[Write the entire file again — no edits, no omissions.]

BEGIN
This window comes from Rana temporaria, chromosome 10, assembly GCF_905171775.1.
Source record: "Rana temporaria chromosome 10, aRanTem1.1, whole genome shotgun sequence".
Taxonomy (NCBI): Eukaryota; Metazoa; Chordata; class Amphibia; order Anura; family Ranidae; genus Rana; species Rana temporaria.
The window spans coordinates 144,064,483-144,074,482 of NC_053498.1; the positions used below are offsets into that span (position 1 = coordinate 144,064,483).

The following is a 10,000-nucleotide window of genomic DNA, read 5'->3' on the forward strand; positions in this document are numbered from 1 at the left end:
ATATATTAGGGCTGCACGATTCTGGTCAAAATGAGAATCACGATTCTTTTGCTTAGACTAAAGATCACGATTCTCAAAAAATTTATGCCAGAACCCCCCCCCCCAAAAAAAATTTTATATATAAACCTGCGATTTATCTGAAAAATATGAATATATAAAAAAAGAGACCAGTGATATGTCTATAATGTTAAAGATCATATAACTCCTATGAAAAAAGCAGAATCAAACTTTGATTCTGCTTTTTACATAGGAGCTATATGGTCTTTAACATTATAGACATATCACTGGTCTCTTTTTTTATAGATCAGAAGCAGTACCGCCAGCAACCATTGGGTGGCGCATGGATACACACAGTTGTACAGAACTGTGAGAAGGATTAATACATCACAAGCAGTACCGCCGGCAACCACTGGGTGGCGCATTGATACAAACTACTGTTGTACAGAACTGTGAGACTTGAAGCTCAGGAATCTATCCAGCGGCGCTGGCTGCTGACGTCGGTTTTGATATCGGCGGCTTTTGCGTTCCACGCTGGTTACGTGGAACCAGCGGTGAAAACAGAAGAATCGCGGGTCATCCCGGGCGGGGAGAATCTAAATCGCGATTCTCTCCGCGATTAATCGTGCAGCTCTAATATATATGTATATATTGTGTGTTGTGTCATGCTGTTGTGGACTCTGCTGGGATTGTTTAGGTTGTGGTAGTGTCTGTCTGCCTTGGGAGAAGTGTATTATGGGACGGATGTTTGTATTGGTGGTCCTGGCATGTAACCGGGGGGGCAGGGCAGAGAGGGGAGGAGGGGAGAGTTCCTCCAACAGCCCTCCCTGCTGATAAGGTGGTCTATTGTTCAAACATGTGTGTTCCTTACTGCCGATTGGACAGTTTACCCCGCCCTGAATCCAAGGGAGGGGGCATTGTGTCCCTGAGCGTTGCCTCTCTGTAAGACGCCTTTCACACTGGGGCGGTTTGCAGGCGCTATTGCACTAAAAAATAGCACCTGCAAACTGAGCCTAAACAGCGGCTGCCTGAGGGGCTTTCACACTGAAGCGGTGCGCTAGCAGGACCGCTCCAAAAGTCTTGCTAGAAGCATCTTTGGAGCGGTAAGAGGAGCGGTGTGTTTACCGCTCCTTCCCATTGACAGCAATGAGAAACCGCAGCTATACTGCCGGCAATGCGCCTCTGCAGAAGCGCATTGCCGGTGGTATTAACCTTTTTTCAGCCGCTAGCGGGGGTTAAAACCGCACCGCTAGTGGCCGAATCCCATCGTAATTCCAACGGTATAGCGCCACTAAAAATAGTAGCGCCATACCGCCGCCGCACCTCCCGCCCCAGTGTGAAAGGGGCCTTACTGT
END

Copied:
This window comes from Rana temporaria, chromosome 10, assembly GCF_905171775.1.
Source record: "Rana temporaria chromosome 10, aRanTem1.1, whole genome shotgun sequence".
Taxonomy (NCBI): Eukaryota; Metazoa; Chordata; class Amphibia; order Anura; family Ranidae; genus Rana; species Rana temporaria.
The window spans coordinates 144,064,483-144,074,482 of NC_053498.1; the positions used below are offsets into that span (position 1 = coordinate 144,064,483).

The following is a 10,000-nucleotide window of genomic DNA, read 5'->3' on the forward strand; positions in this document are numbered from 1 at the left end:
ATATATTAGGGCTGCACGATTCTGGTCAAAATGAGAATCACGATTCTTTTGCTTAGACTAAAGATCACGATTCTCAAAAAATTTATGCCAGAACCCCCCCCCCCAAAAAAAATTTTATATATAAACCTGCGATTTATCTGAAAAATATGAATATATAAAAAAAGAGACCAGTGATATGTCTATAATGTTAAAGATCATATAACTCCTATGAAAAAAGCAGAATCAAACTTTGATTCTGCTTTTTACATAGGAGCTATATGGTCTTTAACATTATAGACATATCACTGGTCTCTTTTTTTATAGATCAGAAGCAGTACCGCCAGCAACCATTGGGTGGCGCATGGATACACACAGTTGTACAGAACTGTGAGAAGGATTAATACATCACAAGCAGTACCGCCGGCAACCACTGGGTGGCGCATTGATACAAACTACTGTTGTACAGAACTGTGAGACTTGAAGCTCAGGAATCTATCCAGCGGCGCTGGCTGCTGACGTCGGTTTTGATATCGGCGGCTTTTGCGTTCCACGCTGGTTACGTGGAACCAGCGGTGAAAACAGAAGAATCGCGGGTCATCCCGGGCGGGGAGAATCTAAATCGCGATTCTCTCCGCGATTAATCGTGCAGCTCTAATATATATGTATATATTGTGTGTTGTGTCATGCTGTTGTGGACTCTGCTGGGATTGTTTAGGTTGTGGTAGTGTCTGTCTGCCTTGGGAGAAGTGTATTATGGGACGGATGTTTGTATTGGTGGTCCTGGCATGTAACCGGGGGGGCAGGGCAGAGAGGGGAGGAGGGGAGAGTTCCTCCAACAGCCCTCCCTGCTGATAAGGTGGTCTATTGTTCAAACATGTGTGTTCCTTACTGCCGATTGGACAGTTTACCCCGCCCTGAATCCAAGGGAGGGGGCATTGTGTCCCTGAGCGTTGCCTCTCTGTAAGACGCCTTTCACACTGGGGCGGTTTGCAGGCGCTATTGCACTAAAAAATAGCACCTGCAAACTGAGCCTAAACAGCGGCTGCCTGAGGGGCTTTCACACTGAAGCGGTGCGCTAGCAGGACCGCTCCAAAAGTCTTGCTAGAAGCATCTTTGGAGCGGTAAGAGGAGCGGTGTGTTTACCGCTCCTTCCCATTGACAGCAATGAGAAACCGCAGCTATACTGCCGGCAATGCGCCTCTGCAGAAGCGCATTGCCGGTGGTATTAACCTTTTTTCAGCCGCTAGCGGGGGTTAAAACCGCACCGCTAGTGGCCGAATCCCATCGTAATTCCAACGGTATAGCGCCACTAAAAATAGTAGCGCCATACCGCCGCCGCACCTCCCGCCCCAGTGTGAAAGGGGCCTTACTGT